I started reading this book a few months ago, and then decided I needed to wait until I was in the right frame of mind. This is a tough read that will take you right back to September 11, 2001. It’s a vast collection of eyewitness accounts of what people experienced that day in New York City, DC, and around the country.
Then I heard that the audiobook version had won the Audie award and had a full cast, and I decided audio would be a better way to process this daunting book. I think that was the right choice. The different voices made it feel even more real. There were days I listened to this on my walks, sobbing and thinking I must look ridiculous but also not caring. There were days I thought, I can’t hear any more. But I kept listening.
I wasn’t surprised that this was a tough, heartbreaking at times, read. On the positive side, this is a book told by the survivors. On the other hand, every one of those people was irrevocably changed by that day, and most of them lost friends, co-workers, and family.
I expected sad stories and I expected terror. I was surprised, however, by how much I learned about the political behind-the-scenes that day, and how little anyone knew at the time about what was going on. One of the first responders on that day comments that people watching their TVs at home knew way more than anyone actually “on the ground” and that includes the federal government. Our government that day was reacting to fragments of information and misinformation, all of it was colored by panic and confusion. I was struck by a comment by someone in the White House that everything they knew that morning came from CNN. It reminded me how very important our journalists are, and how sad it is that we’ve come to see them as politically biased rather than as credible sources of information.
The book opens up with a comment by the author that everyone has a story of where they were on 9/11, but most people just want to tell their own story, not listen to others. This book is about telling everyone’s story. (As I write this I really want to tell you my 9-11 story – so I totally get where Graff is coming from.) In telling everyone’s stories, Graff provides the most comprehensive look at 9/11 that I’m aware of. He explains that there is now a whole generation that doesn’t remember 9/11. Graff tells us up front that he won’t spend much time on the “why” of September 11, since the 9/11 Commission did that (though some time is spent describing Al Qaeda and what intelligence analysts knew that year). He also doesn’t spend time on the political decisions that followed. The focus is on that day.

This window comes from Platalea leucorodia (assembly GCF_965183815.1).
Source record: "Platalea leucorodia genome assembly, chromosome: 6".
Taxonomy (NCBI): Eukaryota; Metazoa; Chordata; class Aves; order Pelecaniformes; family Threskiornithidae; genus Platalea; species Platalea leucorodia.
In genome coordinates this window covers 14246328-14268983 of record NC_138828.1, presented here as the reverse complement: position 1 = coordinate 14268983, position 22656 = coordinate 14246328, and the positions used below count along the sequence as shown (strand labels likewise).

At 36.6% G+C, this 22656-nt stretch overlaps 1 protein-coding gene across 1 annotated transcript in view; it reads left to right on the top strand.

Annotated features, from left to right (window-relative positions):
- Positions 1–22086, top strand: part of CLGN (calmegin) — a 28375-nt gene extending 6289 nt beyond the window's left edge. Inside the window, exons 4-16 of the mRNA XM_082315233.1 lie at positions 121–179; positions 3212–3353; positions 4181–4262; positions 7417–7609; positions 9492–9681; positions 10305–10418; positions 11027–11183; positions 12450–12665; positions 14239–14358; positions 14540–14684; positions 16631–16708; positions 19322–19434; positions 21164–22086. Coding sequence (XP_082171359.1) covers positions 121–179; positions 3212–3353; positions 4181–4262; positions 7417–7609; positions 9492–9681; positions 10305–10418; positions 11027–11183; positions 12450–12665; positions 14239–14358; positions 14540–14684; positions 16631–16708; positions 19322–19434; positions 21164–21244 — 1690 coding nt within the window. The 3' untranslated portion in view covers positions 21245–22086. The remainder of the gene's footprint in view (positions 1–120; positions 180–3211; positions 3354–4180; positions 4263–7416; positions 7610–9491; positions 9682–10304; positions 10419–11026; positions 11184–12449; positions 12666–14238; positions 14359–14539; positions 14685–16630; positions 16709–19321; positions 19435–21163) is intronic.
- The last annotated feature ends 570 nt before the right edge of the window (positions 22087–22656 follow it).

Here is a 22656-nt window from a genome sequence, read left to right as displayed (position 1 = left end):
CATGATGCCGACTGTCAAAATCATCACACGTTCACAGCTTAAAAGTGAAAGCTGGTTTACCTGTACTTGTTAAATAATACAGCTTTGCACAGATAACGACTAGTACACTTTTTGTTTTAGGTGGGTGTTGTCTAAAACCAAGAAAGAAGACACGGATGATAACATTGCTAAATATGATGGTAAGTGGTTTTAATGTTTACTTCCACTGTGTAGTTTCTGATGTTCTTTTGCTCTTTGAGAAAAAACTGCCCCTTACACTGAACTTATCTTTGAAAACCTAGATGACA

As I think about it, there’s so much more to be told even without getting into politics, from the repair efforts (I saw the gaping hole in the Pentagon and I also saw how quickly it was rebuilt), to the long-term health impacts on first-responders, to the creation of each of the memorials. The book also doesn’t cover any of the anti-Muslim and anti-Arab sentiment that followed 9/11. I wish it did, since that’s an important though ugly part of the history. I expect Graff made a conscious decision to focus on the positive – this is a book about heroism, bravery, and sacrifice, and those stories are worth telling. I think people did amazing things that day, and I absolutely want to memorialize what they did.
In an interview following the audiobook, Graff explains that this book started out as a much shorter piece focusing on the President and Air Force One that day. There is quite a lot of time spent on that subject, which was pretty interesting because I didn’t know much about what the President did that day.
For most of us, 9/11 is a day our lives changed, because it changed the way we saw our country and the rest of the world. It’s a day the images on the news scarred us. It’s a day I learned to say “I love you” every time a loved one gets on a plane. It’s a day I learned that the city I call home is not invulnerable. It’s a day some of us first experienced real fear. A day we learned that the next attack may be something no one could possibly have imagined.
What I appreciated about this book is that it gave me a much better understanding of what happened that day, what many people went through, and how people felt that day. There’s a part of me that’s always felt our country overreacted in a lot of ways, and that the death count (think how many more people have died of COVID-19, for example) didn’t justify our country’s reaction to it. But maybe I’m wrong to think that way, since you just can’t compare what happened on this day to other horrific acts in other countries. I think that what Graff sets out to do is explore why 9/11 had such an impact on this country and on each of us.
Note: I read this book for the Nonfiction Reading Challenge and the 20 Books of Summer Challenge. This was a tremendous book and one I definitely recommend.